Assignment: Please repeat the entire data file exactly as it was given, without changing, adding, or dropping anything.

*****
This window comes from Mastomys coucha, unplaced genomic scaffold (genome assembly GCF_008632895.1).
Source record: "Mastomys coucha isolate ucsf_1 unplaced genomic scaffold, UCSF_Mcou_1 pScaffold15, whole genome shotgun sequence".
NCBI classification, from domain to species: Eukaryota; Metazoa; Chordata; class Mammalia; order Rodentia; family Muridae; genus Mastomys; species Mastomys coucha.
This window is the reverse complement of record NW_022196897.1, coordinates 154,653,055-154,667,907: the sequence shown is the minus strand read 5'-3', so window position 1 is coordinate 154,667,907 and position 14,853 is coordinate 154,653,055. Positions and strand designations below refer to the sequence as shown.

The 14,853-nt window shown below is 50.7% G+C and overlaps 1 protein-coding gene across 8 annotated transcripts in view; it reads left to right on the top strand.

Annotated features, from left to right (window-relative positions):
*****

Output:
This window comes from Mastomys coucha, unplaced genomic scaffold (genome assembly GCF_008632895.1).
Source record: "Mastomys coucha isolate ucsf_1 unplaced genomic scaffold, UCSF_Mcou_1 pScaffold15, whole genome shotgun sequence".
NCBI classification, from domain to species: Eukaryota; Metazoa; Chordata; class Mammalia; order Rodentia; family Muridae; genus Mastomys; species Mastomys coucha.
This window is the reverse complement of record NW_022196897.1, coordinates 154,653,055-154,667,907: the sequence shown is the minus strand read 5'-3', so window position 1 is coordinate 154,667,907 and position 14,853 is coordinate 154,653,055. Positions and strand designations below refer to the sequence as shown.

The 14,853-nt window shown below is 50.7% G+C and overlaps 1 protein-coding gene across 8 annotated transcripts in view; it reads left to right on the top strand.

Annotated features, from left to right (window-relative positions):